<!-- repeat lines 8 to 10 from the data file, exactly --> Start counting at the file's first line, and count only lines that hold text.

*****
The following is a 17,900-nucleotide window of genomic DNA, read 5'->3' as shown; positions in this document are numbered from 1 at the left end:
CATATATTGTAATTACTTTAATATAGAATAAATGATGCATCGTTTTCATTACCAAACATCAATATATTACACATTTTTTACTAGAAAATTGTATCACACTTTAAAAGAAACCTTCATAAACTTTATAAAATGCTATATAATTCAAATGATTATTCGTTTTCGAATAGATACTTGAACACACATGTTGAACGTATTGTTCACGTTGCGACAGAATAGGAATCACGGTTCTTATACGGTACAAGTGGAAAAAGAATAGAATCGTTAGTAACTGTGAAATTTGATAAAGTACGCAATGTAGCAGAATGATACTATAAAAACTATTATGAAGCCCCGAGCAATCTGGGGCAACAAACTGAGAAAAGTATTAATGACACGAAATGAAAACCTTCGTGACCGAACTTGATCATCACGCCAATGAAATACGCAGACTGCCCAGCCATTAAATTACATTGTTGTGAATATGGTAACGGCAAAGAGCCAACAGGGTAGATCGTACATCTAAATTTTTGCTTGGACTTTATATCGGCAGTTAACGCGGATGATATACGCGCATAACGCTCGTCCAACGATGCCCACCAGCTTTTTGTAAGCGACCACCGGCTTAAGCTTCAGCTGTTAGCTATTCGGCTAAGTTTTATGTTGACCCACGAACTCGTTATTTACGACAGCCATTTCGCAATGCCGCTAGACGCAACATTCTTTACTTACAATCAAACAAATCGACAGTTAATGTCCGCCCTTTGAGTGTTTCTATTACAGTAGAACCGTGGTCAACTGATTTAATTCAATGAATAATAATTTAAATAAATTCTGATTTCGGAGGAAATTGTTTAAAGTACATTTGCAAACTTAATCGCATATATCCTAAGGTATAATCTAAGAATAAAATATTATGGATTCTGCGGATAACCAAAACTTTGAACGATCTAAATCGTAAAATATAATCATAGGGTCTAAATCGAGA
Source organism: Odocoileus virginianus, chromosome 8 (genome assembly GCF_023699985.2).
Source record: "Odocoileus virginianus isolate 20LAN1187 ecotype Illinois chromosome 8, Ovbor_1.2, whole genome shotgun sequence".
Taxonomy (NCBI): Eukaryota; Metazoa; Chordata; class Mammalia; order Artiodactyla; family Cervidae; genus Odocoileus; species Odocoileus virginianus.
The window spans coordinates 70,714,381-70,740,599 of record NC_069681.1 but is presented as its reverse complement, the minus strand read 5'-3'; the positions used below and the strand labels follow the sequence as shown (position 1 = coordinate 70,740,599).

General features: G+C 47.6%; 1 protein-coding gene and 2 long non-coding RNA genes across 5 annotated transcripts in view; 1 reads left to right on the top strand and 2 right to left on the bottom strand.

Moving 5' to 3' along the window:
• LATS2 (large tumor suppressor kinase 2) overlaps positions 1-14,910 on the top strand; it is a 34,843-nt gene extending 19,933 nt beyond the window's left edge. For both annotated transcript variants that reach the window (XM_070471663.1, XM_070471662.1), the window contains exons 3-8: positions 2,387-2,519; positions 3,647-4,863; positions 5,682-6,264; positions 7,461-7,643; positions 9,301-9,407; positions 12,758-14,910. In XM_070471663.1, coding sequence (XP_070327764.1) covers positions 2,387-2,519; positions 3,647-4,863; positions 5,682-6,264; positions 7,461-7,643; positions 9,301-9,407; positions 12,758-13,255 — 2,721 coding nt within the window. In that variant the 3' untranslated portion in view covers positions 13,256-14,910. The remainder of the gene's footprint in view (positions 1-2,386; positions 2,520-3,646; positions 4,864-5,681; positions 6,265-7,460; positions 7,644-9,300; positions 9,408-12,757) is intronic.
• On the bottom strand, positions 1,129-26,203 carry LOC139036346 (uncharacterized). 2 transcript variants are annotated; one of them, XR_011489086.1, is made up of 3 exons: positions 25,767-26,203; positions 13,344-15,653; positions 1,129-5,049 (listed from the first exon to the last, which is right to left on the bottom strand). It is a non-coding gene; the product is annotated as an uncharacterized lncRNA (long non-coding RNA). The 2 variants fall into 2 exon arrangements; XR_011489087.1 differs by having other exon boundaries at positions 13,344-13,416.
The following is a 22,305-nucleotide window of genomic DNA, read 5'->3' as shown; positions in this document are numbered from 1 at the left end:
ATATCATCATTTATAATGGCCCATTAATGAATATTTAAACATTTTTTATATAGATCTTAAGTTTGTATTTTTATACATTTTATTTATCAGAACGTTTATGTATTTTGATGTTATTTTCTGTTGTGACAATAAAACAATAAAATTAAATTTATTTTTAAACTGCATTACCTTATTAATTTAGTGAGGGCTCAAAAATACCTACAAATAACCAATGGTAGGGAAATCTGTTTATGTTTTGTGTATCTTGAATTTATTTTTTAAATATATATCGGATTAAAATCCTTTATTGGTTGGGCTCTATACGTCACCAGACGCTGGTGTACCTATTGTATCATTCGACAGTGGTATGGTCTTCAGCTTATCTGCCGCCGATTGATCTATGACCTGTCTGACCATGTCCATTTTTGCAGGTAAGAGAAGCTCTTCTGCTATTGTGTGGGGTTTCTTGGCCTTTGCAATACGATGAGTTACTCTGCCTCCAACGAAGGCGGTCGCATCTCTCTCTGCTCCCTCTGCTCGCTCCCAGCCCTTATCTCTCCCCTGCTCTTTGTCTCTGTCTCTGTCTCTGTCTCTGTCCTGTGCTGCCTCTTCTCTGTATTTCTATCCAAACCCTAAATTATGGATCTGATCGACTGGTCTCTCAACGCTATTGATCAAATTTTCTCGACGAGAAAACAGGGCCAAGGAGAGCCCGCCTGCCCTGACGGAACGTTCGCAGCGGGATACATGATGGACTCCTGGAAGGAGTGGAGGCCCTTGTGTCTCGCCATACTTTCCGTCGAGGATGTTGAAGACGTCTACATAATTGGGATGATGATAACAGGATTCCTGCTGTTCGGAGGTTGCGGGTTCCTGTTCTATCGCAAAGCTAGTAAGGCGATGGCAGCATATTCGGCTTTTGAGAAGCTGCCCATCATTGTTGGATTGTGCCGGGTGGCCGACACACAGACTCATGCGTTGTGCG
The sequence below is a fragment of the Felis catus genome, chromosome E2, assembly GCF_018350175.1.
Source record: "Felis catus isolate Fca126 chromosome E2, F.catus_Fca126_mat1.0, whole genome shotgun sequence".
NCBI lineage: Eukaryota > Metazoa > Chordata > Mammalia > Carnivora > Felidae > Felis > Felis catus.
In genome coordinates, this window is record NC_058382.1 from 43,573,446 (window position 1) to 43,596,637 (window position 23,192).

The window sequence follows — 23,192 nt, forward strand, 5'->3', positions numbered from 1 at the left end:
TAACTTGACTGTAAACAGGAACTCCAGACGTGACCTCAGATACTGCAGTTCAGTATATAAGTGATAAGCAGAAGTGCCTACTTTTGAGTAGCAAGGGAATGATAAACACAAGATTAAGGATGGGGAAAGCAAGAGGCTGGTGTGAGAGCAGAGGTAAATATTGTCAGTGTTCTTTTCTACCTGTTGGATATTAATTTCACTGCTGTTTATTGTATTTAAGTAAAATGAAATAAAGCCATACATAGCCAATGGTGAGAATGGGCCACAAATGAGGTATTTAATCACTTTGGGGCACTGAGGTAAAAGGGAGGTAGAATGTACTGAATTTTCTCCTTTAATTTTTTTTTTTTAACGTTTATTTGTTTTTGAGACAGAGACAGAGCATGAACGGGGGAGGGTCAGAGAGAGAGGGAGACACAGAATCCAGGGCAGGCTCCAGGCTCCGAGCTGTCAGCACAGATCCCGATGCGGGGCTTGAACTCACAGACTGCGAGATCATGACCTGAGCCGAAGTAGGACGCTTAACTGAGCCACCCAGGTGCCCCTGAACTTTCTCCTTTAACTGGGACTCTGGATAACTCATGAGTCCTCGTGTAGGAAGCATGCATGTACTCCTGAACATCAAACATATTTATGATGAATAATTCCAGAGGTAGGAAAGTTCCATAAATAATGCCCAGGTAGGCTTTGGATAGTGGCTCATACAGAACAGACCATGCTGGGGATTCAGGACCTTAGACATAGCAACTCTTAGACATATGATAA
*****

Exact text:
Moving 5' to 3' along the window:
• LATS2 (large tumor suppressor kinase 2) overlaps positions 1-14,910 on the top strand; it is a 34,843-nt gene extending 19,933 nt beyond the window's left edge. For both annotated transcript variants that reach the window (XM_070471663.1, XM_070471662.1), the window contains exons 3-8: positions 2,387-2,519; positions 3,647-4,863; positions 5,682-6,264; positions 7,461-7,643; positions 9,301-9,407; positions 12,758-14,910. In XM_070471663.1, coding sequence (XP_070327764.1) covers positions 2,387-2,519; positions 3,647-4,863; positions 5,682-6,264; positions 7,461-7,643; positions 9,301-9,407; positions 12,758-13,255 — 2,721 coding nt within the window. In that variant the 3' untranslated portion in view covers positions 13,256-14,910. The remainder of the gene's footprint in view (positions 1-2,386; positions 2,520-3,646; positions 4,864-5,681; positions 6,265-7,460; positions 7,644-9,300; positions 9,408-12,757) is intronic.
• On the bottom strand, positions 1,129-26,203 carry LOC139036346 (uncharacterized). 2 transcript variants are annotated; one of them, XR_011489086.1, is made up of 3 exons: positions 25,767-26,203; positions 13,344-15,653; positions 1,129-5,049 (listed from the first exon to the last, which is right to left on the bottom strand). It is a non-coding gene; the product is annotated as an uncharacterized lncRNA (long non-coding RNA). The 2 variants fall into 2 exon arrangements; XR_011489087.1 differs by having other exon boundaries at positions 13,344-13,416.